|Image courtesy of Warner Bros.|
Bulger led a long and prosperous criminal career and was once listed as one of the FBI's most wanted, evading the bureau as a fugitive from justice for nearly 17 years. Those seeking an in-depth view at the life or personality of Bulger will want to look elsewhere as the mobster is more of a supporting player in his own story and Depp's portrayal, although quite good, emphasizes the myth over the man.
One of the elements that drags "Black Mass" down a bit is that it is missing a lead character or narrator. The picture occasionally focuses on Bulger and includes a few sequences in which he communicates with his wife/girlfriend (never quite clear) and young son to humanize him, but the story is mostly told through his cohorts.
As the film opens, we are led to believe that the character who will navigate us through Bulger's world is Kevin Weeks (Jesse Plemons, of "Breaking Bad"), a bouncer who becomes a de facto bodyguard for the gangster. And then, the narrative viewpoint occasionally switches over to Steve Flemming (Rory Cochrane), another cohort.
Most often, the story is told from the perspective of John Connolly (Joel Edgerton), an FBI agent whose assignment is to investigate Boston's mob scene but, since he knows Bulger from his youth, he comes up with an idea to bring Whitey in as an informant. However, this ends up resulting in Connolly shielding Bulger from investigation in return for measly tidbits of information that incriminates Bulger's competition - the Italian mob. It also helps that Bulger's brother (Benedict Cumberbatch) is a state senator.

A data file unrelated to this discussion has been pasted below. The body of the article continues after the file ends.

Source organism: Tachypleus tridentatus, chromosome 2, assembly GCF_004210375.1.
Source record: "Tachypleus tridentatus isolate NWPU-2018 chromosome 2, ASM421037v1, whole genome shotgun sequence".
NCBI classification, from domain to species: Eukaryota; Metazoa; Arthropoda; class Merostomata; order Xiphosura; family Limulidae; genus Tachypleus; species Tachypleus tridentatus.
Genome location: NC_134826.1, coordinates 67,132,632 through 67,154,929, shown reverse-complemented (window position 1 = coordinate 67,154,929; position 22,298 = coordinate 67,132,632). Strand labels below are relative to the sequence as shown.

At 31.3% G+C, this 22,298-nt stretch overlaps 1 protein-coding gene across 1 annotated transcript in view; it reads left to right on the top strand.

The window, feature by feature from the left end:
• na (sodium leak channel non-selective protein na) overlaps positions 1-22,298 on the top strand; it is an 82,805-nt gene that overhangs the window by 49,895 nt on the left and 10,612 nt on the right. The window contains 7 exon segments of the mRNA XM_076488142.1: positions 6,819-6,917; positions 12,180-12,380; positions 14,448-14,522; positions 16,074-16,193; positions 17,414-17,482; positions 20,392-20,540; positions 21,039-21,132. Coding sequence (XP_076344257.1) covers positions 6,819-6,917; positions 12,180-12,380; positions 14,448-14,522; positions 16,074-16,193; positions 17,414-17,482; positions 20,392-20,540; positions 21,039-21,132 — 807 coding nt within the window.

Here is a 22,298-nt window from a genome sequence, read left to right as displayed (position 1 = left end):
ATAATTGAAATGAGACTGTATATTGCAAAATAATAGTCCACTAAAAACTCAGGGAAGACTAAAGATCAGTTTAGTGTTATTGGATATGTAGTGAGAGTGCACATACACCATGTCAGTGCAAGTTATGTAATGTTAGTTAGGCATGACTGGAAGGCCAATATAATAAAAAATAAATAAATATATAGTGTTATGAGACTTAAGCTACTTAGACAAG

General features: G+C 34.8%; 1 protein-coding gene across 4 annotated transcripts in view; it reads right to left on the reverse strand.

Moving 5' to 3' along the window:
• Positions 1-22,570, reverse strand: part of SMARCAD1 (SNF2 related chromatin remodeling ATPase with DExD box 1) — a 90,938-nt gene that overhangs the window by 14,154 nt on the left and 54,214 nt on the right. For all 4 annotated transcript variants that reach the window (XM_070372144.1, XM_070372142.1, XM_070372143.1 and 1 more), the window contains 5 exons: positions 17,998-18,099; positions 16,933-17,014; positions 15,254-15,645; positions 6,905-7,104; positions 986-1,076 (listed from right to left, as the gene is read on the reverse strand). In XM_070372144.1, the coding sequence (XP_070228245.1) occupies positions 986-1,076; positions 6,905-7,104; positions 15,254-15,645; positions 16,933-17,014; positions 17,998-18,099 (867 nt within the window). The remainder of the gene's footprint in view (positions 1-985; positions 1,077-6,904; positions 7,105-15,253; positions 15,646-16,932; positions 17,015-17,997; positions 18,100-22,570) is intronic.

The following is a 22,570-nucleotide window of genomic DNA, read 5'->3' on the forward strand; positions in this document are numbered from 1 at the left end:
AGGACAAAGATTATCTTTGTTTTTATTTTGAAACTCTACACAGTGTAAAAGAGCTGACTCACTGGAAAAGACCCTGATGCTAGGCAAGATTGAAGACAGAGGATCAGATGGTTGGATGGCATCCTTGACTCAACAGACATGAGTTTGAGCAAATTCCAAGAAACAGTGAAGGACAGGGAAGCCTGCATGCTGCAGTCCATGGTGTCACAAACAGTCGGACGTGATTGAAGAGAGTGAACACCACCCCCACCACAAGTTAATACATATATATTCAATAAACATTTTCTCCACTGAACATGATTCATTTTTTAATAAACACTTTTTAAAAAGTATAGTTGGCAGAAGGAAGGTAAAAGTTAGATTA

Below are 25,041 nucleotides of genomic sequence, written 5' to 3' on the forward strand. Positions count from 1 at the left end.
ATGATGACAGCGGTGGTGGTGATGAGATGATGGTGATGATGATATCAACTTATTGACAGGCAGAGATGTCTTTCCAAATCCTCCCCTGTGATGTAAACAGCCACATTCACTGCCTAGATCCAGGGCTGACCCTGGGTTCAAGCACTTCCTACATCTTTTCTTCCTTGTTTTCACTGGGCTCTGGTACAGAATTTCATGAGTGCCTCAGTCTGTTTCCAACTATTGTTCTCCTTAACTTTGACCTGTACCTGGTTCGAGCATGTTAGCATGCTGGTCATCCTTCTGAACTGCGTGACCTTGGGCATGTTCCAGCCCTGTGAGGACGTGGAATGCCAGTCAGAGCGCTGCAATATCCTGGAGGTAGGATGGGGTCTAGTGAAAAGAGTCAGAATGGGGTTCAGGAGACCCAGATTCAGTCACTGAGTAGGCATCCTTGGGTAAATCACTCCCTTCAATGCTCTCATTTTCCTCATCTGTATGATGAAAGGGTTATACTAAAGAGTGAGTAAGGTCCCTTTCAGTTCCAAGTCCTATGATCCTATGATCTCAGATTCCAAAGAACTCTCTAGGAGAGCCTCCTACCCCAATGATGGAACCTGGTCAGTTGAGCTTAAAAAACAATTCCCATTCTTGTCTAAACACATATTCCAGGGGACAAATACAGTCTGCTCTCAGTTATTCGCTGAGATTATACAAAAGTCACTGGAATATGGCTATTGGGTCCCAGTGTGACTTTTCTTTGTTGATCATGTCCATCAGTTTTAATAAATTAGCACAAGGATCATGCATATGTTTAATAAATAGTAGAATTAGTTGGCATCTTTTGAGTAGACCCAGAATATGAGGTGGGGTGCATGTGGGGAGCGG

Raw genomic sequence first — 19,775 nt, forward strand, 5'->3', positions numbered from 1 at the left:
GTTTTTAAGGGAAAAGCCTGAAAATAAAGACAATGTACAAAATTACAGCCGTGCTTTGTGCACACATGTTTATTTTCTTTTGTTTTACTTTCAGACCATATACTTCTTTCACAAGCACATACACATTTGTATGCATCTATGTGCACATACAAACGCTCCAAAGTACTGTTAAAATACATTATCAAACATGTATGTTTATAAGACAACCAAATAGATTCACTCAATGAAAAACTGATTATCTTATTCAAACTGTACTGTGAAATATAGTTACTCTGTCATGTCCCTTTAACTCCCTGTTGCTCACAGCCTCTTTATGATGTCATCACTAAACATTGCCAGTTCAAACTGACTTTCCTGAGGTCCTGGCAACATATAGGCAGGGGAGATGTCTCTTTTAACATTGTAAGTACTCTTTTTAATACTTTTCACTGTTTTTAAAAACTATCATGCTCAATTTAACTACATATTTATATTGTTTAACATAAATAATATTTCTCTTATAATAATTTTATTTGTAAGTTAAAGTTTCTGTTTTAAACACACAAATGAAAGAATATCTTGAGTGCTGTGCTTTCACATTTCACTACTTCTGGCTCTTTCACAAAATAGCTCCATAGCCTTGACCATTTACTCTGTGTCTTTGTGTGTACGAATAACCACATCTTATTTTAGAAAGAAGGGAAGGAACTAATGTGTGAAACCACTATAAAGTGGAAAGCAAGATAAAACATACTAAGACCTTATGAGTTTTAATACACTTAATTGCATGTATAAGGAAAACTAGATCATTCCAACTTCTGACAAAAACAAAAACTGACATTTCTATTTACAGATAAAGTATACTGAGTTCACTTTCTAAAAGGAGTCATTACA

Although Edgerton's character is a tad bit underwritten, he's a good foil for Bulger. He's the weasel to Depp's stone cold killer. Much of the film involves other characters reacting in shock to Bulger's behavior as if he's the boogeyman himself, which is likely another reason why Depp plays the character at a remove. It's a solid performance, certainly Depp's best in a while.
"Black Mass" is violent and gloomy and while the screenplay occasionally lacks focus, the subject matter itself and Depp's unnerving performance keeps us hooked. There's a particularly unsettling scene in which Bulger torments Connolly's wife (Julianne Nicholson), who gets out of a dinner with the mobster and his pals by pretending she's sick due to the fact that he creeps her out. And it's easy to see why.
The film marks a departure for director Scott Cooper, whose previous two films - the very good "Crazy Heart" and the decent "Out of the Furnace" - were dramas set in the heartland and southwest. He's able to mimic the mean street settings and characters who inhabit them in the films of Martin Scorsese well enough, even if his picture never rises to the level of a classic mob movie.
The gangster story has been explored to death in both film ("Goodfellas" to "The Godfather" series) and television ("The Sopranos" and "Boardwalk Empire"), but it's a genre that continues to fascinate because the lives of its characters are so far removed from our own. "Black Mass" doesn't add much new to the genre, but it's a well-made crime drama with a very good lead performance and an air of dread that lingers after the picture has ended.